Most of us have seen and maybe even envied the use of self-driving cars in movies or television shows ranging from the Batmobile in Batman, Herbie, I, Robot and K.I.T.T. from Knight Rider.

At the 2017 Association of Corporate Counsel (ACC) Annual Meeting, one panel took a look the emerging laws and public policy surrounding self-driving cars. The panelists included: Kelly Kay, chief operating and safety officer, Toyota Research Institute; Tim Lynch, vice president and associate general counsel, Aspen Insurance Holdings Ltd.; and Mike Nelson, partner, Eversheds Sutherland.

The session opened with several questions such as, “How much do the rules of the road have to change?” and “Is there a difference between connected cars and automated driving?”

But before we start thinking too deeply about watching a movie rather than having our hands on the wheel on our way home from work, it’s important to understand what is and is not considered a self-driving car?

The U.S. Department of Transportation has adopted the SAE International – a global association of more than 128,000 engineers and related technical experts in the aerospace, automotive and commercial-vehicle industries – levels of automation for defining on-road motor vehicles. Below is a chart defining the various levels of automation for vehicles.


Regarding the rules of the road, the panel noted there are three rules to the road for drivers. First, stay on the road. Second, don’t hit anything. And third, don’t get hit. Pretty simple. But the challenge is making sure the technology in this space understands and is able to implement these principles.

In addition, there are rules we must follow when on the road to help keep everyone safe. Those rules come from the federal government, state governments, government and regulatory agencies, insurance groups and more. These rules and requirements are in place to help manage the more than 4 million total road miles in the U.S. alone.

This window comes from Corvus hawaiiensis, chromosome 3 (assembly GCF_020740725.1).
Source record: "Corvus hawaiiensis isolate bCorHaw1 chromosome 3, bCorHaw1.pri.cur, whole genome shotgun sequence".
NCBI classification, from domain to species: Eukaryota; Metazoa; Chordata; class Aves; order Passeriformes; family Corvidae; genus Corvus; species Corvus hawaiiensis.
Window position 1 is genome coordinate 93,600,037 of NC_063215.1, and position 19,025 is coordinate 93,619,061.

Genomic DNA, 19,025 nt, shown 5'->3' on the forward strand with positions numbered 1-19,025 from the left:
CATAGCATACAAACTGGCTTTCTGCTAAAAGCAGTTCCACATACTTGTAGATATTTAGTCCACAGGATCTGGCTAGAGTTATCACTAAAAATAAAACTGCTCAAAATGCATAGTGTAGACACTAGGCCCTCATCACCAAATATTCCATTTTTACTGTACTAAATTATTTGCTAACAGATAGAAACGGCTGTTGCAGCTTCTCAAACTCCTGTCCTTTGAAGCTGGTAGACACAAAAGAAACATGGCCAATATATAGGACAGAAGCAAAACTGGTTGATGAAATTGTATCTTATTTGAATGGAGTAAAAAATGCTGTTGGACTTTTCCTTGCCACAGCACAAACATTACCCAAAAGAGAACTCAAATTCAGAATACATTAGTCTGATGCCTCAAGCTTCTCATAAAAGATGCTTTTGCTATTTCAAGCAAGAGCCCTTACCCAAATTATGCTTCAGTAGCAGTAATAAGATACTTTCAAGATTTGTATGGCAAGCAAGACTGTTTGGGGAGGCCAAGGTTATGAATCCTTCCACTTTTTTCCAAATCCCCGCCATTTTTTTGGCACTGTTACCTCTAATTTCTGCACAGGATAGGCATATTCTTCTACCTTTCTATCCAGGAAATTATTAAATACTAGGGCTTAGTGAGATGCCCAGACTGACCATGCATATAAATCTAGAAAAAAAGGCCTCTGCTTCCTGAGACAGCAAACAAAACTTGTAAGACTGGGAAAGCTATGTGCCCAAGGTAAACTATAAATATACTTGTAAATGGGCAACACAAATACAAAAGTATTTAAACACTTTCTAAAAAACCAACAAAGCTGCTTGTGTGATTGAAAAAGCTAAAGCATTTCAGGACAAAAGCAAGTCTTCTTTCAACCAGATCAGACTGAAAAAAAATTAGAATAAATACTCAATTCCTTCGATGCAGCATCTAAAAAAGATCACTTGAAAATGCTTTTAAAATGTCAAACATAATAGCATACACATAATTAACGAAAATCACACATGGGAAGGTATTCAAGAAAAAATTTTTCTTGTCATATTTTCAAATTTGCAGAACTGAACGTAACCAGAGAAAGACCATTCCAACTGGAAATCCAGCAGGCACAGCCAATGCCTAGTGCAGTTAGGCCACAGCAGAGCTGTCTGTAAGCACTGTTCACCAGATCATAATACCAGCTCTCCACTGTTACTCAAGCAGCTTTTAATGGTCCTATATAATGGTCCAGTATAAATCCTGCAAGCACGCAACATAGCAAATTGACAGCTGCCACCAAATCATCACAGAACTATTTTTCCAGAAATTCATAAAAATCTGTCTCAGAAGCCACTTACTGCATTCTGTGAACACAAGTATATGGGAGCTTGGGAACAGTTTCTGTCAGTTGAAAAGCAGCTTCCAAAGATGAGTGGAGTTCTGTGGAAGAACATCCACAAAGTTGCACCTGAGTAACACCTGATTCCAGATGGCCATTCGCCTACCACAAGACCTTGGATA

The panel noted these entities form the standards, along with the auto manufacturers, that must be followed. Noting that approximately 94 percent of automobile accidents are caused by human error, most industry experts agree that implementing self-driving cars will make the roads safer. The panel then asked the room that if the standards surrounding self-driving and autonomous vehicles are so stringent to meet perfection, are we hurting ourselves by strict regulation instead of putting these vehicles on the road and improving safety?

Obviously safety is the key point of this discussion, but another element surrounds privacy and the data the cars will/do collect. There is tension revolving around who owns the data? How the data is collected and stored? How can the data be used? Can the data be extracted to determine fault in an accident? Additionally, as data is a powerful form of currency, there are safety questions around hacking to steal the data or even take control of the vehicle(s) themselves. And then those questions are likely answered differently depending  on where you are in the world.

When will all of this happen? Some of it already has begun, others foresee change in the near future, while others are skeptical autonomous cars will dominate the road at all. Obviously many companies are researching, building and selling vehicles that employ technological advances in the self-driving and autonomous space. But ultimately the consumer market will dictate when this will be fully implemented.


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